am interested in this quote, though. In the implicit horror of “a world in which adults go around reading Harry Potter.” I don’t know if James Wood wears pearls, but can’t you just picture him clutching them? It’s a funny quote to me, because if anything, what enraged me about The Goldfinch—a book I didn’t really like—was that I felt like it was nowhere near infantile enough. I agree that it seemed a bit like children’s literature, but like children’s literature in which you are required to bring your own sense of joy, wonder, and warmth (BYOJW&W?). The reason adults go around reading Harry Potter is that a lot of High Literature lacks joy, wonder, and warmth. But the world itself doesn’t. And so any story that strives to lack it tends to feel like something other that real life.

There’s been this uptick in book snobbery lately. There was that literal nonsense at Slate, which I think I’ve already made my feelings pretty clear about, and now this. It’s probably too simplistic to note that the things that unnerve literary people are the things that make money—in one case, a book written by a woman; in another, a whole subset read most voraciously by girls. I feel like I stand at a weird juncture in my literary community, with my MFA and my YA novels. On my Twitter timeline, the YA readers/writers cheer for books and readers no matter what or who they are, and the Literary readers/writers agree seem more inclined to agree with the thinkpieces. There’s an undertone of “It’s true! Most readers are stupid, and that’s why my books aren’t selling.” It’s not very difficult to choose a side when one side is so unashamed of their own snobbery.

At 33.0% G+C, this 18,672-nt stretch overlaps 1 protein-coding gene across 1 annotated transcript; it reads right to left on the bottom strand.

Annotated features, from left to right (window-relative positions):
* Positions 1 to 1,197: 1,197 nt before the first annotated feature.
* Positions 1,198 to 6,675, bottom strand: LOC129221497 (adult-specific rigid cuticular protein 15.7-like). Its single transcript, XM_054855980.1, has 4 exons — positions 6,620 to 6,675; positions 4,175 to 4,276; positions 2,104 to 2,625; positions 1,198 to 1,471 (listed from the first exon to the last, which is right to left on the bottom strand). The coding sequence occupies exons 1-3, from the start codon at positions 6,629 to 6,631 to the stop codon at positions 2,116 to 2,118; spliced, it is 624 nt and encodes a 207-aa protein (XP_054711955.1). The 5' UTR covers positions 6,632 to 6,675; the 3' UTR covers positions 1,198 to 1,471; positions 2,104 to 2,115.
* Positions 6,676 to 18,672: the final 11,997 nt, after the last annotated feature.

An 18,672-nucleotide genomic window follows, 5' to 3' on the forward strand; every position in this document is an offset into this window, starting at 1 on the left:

I was a snob once, too. When I first started writing short stories in college, I was determined to read only the best, and so I focused on the Western canon, on Hemingway and Faulkner and Jonathan Franzen; I took a small step away from my beloved Harry Potter, understanding it to be different and lesser. It went on that way for a long time, until the summer after my first year in grad school, when I picked up Kelly Link’s Pretty Monsters in the teen section of the Carnegie Library and something shifted in my brain. It was like the curtains had been parted and I suddenly saw that my whole conception of value had been formed and shaped by people who looked exactly the same (people who looked like Hemingway and Faulkner and Franzen), that the world was much bigger than that, much more interesting, and so much more fun it made me want to scream. This is the thing I can’t get over in these conversations—we talk about Literary like it’s not in itself a genre. We talk about books as if it’s just understood that there’s a Universal Good and a Universal Bad, and we act like the Universal Good is not overpopulated with while males, and we act like readers of the Universal Bad don’t know any better.  

Anyway, look. I can read and understand and appreciate High Literature, but usually I don’t. And as we should all well know, it’s our choices that show who we truly are, far more than our abilities. And what I am is happy.

(via katiecoyle)

(via sauntering-vaguely-downwards)

57,081 notes

prettyarbitrary:

barafurbear:

anotheralexandros:

tommytv:

nychealth:

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This is such a giant step that barely any people know about it seems, so amazing to see progress in the treatment of HIV

I honestly thought this might be exaggeration but the CDC says that PrEP is 92% effective. Damn. Damn.

reblogging because this deserves waaaay more attention D:

Holy crap, that’s amazing.

(via acciotempus)

27,314 notes

sebastiangel:

mngwa:

bucksterbarnes:

imagine Bucky goes to have a blood test one time and the nurse can’t find a vein

and they’re like ‘are you sure it’s this arm you usually have blood taken from?? maybe i should try the other one’

and he just looks at them like 
image

 (x)

‘sure if you can find it in a ravine in Europe somewhere’

(via travelingmindlostsoul)